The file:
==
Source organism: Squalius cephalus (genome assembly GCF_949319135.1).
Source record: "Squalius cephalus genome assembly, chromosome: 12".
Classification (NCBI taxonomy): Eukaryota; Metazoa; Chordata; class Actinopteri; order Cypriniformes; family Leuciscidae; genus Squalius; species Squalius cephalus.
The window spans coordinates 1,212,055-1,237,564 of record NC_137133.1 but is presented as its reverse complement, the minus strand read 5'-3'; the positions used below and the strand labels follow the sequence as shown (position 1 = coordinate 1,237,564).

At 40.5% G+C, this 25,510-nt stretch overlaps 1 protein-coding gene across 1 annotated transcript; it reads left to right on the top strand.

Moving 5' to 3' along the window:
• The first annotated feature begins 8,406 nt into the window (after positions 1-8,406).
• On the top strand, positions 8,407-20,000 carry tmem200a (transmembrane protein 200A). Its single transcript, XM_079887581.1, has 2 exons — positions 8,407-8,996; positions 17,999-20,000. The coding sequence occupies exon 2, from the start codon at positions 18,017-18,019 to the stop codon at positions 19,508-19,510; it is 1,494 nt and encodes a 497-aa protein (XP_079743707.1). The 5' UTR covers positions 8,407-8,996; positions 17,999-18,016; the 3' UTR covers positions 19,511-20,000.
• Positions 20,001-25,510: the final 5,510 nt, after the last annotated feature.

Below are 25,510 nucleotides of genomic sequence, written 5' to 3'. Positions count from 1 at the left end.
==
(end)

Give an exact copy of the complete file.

Source organism: Squalius cephalus (genome assembly GCF_949319135.1).
Source record: "Squalius cephalus genome assembly, chromosome: 12".
Classification (NCBI taxonomy): Eukaryota; Metazoa; Chordata; class Actinopteri; order Cypriniformes; family Leuciscidae; genus Squalius; species Squalius cephalus.
The window spans coordinates 1,212,055-1,237,564 of record NC_137133.1 but is presented as its reverse complement, the minus strand read 5'-3'; the positions used below and the strand labels follow the sequence as shown (position 1 = coordinate 1,237,564).

At 40.5% G+C, this 25,510-nt stretch overlaps 1 protein-coding gene across 1 annotated transcript; it reads left to right on the top strand.

Moving 5' to 3' along the window:
• The first annotated feature begins 8,406 nt into the window (after positions 1-8,406).
• On the top strand, positions 8,407-20,000 carry tmem200a (transmembrane protein 200A). Its single transcript, XM_079887581.1, has 2 exons — positions 8,407-8,996; positions 17,999-20,000. The coding sequence occupies exon 2, from the start codon at positions 18,017-18,019 to the stop codon at positions 19,508-19,510; it is 1,494 nt and encodes a 497-aa protein (XP_079743707.1). The 5' UTR covers positions 8,407-8,996; positions 17,999-18,016; the 3' UTR covers positions 19,511-20,000.
• Positions 20,001-25,510: the final 5,510 nt, after the last annotated feature.

Below are 25,510 nucleotides of genomic sequence, written 5' to 3'. Positions count from 1 at the left end.